For the 2022/2023 season, Chargers rookie running back Isiah Spiller was the youngest player in the NFL. He was 21 years and 32 days old when the season began on September 11, 2022.  Spiller appeared in just six games for the Chargers his rookie season as he rotated duties as the team’s third running back with veterans like Sony Michel and Larry Rountree.
I’m David, and I’ve been watching football for more than thirty years and have played and coached through the high school level. I wouldn’t consider myself an NFL-level coach or anything, but I like to think I’ve picked up a lot of the game’s nuances and strategies after all these years.
In this article, I’ll examine Spiller’s playing career and what obstacles stand in the way of him getting more opportunities in his second year. Even after a rough rookie season, we’ll discuss why it still may have been the right choice to enter the NFL so young, and why we may see fewer players declaring early going forward.
- The youngest player in the NFL is Chargers rookie running back Isiah Spiller.
- Spiller was drafted in the fourth round of the 2022 draft after starting for three years at Texas A&M.
- With running backs’ careers being so short, it may be a wise choice for them to enter the NFL as soon as possible to maximize their career earnings
Spiller’s College Career and Rookie Year
Spiller was one of ten players younger than 22 when the 2022/2023 season kicked off and one of two running backs along with Jets rookie Breece Hall.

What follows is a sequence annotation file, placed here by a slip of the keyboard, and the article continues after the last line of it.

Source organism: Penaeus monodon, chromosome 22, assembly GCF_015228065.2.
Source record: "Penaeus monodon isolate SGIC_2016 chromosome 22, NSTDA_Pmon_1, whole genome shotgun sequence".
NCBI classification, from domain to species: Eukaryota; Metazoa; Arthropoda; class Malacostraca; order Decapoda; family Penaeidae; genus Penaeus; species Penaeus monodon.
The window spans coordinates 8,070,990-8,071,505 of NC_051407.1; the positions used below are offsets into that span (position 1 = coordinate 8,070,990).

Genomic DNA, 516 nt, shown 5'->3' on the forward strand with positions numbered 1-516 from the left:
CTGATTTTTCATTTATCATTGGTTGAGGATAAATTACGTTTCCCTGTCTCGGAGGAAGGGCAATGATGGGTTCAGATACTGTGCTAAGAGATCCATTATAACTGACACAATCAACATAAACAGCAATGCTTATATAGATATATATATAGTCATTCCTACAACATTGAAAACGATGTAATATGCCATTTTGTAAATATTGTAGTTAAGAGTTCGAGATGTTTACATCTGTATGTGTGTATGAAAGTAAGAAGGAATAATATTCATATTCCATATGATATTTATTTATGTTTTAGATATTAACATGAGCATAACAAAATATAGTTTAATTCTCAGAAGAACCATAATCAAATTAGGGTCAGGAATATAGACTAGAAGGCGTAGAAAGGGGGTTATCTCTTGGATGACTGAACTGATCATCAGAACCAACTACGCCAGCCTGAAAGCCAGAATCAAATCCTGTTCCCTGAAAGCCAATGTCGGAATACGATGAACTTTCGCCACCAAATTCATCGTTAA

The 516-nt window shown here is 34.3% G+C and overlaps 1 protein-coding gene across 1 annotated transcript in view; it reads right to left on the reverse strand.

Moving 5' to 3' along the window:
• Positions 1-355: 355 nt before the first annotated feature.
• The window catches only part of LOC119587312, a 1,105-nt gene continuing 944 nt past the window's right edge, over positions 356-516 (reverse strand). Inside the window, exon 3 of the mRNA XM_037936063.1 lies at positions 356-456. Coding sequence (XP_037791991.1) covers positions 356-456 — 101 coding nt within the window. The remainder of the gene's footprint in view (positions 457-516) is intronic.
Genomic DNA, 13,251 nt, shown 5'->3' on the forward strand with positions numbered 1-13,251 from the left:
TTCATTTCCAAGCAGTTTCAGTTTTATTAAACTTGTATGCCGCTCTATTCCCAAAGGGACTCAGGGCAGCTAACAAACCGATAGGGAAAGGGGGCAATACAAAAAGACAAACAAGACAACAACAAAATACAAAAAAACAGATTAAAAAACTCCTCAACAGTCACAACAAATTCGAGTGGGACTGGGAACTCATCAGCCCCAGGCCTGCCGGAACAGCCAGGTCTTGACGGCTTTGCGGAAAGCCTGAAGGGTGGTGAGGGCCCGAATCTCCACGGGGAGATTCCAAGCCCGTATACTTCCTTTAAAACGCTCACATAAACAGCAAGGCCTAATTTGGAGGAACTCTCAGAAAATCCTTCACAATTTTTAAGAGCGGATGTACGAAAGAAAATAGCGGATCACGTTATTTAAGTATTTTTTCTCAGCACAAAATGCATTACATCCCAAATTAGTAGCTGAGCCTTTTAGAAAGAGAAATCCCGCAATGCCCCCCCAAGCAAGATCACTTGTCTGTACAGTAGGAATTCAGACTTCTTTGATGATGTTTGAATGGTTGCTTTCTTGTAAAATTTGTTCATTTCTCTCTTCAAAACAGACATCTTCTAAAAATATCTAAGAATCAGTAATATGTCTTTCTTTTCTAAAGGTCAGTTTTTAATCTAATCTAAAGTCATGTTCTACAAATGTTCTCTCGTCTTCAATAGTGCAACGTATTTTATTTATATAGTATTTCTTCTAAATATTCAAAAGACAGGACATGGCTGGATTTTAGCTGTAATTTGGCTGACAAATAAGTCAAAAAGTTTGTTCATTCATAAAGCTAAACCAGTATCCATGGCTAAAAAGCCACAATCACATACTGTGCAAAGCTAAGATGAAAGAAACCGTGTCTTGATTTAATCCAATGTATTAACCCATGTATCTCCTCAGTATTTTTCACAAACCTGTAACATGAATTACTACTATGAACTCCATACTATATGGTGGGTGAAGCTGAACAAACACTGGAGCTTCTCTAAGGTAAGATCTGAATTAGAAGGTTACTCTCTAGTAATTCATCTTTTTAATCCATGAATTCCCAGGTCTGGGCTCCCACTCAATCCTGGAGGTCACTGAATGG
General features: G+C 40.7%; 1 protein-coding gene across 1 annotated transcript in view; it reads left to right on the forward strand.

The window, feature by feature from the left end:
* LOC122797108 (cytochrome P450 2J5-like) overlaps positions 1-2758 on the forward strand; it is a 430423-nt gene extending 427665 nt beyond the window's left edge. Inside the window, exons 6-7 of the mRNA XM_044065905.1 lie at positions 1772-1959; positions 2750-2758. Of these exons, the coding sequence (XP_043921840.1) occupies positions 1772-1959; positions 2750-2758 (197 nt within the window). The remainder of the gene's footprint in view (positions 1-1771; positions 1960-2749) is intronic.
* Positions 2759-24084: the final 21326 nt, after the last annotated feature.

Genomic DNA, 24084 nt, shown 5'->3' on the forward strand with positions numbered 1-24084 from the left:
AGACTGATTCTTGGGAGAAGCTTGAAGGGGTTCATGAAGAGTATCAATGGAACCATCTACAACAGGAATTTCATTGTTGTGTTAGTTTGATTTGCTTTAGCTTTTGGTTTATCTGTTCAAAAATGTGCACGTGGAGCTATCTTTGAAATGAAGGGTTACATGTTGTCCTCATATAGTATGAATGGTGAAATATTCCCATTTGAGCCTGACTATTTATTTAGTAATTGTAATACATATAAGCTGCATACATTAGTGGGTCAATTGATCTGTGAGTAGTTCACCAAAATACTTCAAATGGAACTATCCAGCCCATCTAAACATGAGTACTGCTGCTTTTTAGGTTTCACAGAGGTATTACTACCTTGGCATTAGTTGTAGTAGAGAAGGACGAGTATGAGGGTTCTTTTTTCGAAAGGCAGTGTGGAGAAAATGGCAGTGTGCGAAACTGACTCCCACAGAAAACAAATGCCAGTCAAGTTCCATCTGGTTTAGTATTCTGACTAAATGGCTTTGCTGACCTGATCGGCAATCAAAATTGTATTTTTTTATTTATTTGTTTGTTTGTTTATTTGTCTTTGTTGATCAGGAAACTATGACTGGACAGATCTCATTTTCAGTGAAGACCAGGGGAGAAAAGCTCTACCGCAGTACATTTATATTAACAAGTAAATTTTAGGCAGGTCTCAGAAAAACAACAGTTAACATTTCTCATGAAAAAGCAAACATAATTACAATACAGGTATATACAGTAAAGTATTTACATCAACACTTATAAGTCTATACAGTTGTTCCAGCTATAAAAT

Spiller got little in the way of opportunities his first year in the league, despite being selected in the fourth round. He was active for just six games, getting eighteen carries for 41 yards and catching three passes. 
Stuck behind one of the few bell-cow running backs left in the league in Austin Ekeler, Spiller was left to compete with Joshua Kelley for carries and ultimately had to share time as the third running back with two veterans, Sony Michel, and Larry Rountree. 
But despite the lack of opportunities, Spiller may have been smart in declaring for the draft as young as he was. Players are allowed to declare for the draft three years after graduating from high school, and Spiller had enjoyed a fine career at Texas A&M, rushing for almost 3,000 yards over three seasons. 
Why Running Backs Should Reach the NFL Sooner
In recent years, the perceived value of the running back position has decreased, with many teams and analysts concluding that running backs have less influence over their production than we believed when the position was manned by luminaries like Emmitt Smith, Adrian Peterson, and Shaun Alexander. 
Instead it’s more financially prudent to invest in the areas around a running back such as the passing game and offensive line, spending less draft capital and salary cap space in the backfield. Running backs make less on average than any other skill position and only eight currently make more than $10 million/year on average.